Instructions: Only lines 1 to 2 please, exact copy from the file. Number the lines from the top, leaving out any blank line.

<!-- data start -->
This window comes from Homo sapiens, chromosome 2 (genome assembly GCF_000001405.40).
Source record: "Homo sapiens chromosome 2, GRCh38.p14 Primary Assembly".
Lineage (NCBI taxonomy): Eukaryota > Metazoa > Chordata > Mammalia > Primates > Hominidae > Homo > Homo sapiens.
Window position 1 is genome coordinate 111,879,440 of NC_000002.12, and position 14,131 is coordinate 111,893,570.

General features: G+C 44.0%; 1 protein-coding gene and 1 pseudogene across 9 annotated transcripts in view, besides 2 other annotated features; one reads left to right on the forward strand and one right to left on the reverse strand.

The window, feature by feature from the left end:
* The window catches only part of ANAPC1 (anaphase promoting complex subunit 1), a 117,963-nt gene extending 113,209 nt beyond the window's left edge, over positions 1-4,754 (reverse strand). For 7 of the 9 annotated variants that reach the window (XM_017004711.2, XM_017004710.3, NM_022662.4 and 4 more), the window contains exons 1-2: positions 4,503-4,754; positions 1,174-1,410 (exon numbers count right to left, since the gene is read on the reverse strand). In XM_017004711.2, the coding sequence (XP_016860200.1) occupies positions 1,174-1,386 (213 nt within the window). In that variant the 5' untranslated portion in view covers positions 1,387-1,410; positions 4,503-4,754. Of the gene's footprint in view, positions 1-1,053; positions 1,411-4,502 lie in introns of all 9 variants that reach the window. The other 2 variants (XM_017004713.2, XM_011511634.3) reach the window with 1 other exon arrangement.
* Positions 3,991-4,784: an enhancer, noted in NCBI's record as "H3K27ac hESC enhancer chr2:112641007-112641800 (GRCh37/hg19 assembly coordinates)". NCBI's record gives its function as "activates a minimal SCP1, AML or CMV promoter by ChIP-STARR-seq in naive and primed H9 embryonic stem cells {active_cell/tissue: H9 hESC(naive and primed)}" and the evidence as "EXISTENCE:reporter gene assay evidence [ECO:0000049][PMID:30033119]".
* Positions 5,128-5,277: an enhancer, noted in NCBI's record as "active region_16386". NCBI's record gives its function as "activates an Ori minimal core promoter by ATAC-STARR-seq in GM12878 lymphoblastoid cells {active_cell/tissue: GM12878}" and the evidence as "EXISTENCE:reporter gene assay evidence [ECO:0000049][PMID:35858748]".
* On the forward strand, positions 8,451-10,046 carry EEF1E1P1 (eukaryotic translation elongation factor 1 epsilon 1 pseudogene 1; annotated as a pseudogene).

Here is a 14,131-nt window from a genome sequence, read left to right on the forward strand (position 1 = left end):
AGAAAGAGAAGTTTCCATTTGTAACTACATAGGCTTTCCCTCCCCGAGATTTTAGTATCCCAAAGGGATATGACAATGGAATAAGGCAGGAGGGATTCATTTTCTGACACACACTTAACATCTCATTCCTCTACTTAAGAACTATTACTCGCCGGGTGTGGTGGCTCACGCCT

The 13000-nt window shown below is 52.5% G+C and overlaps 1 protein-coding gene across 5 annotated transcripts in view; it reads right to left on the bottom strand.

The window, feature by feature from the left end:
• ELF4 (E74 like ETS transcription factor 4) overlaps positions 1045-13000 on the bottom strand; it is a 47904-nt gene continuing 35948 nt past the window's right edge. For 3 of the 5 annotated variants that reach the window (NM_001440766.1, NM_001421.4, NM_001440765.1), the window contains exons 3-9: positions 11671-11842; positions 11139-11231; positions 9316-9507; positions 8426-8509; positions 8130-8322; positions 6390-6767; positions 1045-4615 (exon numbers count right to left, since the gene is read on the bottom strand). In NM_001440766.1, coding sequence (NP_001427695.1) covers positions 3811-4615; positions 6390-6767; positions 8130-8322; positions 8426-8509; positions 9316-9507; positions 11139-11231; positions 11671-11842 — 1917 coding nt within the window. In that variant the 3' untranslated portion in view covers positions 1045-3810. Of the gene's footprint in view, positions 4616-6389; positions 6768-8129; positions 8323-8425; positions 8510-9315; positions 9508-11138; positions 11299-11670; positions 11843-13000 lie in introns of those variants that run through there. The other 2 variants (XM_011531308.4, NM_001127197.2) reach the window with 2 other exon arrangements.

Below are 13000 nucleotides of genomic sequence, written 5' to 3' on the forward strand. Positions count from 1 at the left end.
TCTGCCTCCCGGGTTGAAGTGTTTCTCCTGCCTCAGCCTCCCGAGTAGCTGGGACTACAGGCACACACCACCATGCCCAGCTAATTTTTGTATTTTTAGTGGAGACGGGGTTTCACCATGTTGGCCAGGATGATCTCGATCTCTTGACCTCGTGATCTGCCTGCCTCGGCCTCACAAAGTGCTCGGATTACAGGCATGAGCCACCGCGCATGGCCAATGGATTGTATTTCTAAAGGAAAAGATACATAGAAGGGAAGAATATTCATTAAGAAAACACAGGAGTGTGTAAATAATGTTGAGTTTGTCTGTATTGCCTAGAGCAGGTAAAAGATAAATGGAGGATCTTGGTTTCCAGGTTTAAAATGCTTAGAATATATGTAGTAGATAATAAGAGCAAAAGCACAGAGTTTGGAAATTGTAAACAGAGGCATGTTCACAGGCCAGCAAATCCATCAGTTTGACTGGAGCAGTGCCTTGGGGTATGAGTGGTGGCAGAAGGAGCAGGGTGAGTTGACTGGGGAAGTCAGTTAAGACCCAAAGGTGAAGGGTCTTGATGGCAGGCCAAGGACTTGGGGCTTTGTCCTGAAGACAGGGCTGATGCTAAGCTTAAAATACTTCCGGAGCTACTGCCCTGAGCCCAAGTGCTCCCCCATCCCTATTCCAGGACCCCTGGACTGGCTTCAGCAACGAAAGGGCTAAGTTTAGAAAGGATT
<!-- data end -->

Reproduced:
This window comes from Homo sapiens, chromosome 2 (genome assembly GCF_000001405.40).
Source record: "Homo sapiens chromosome 2, GRCh38.p14 Primary Assembly".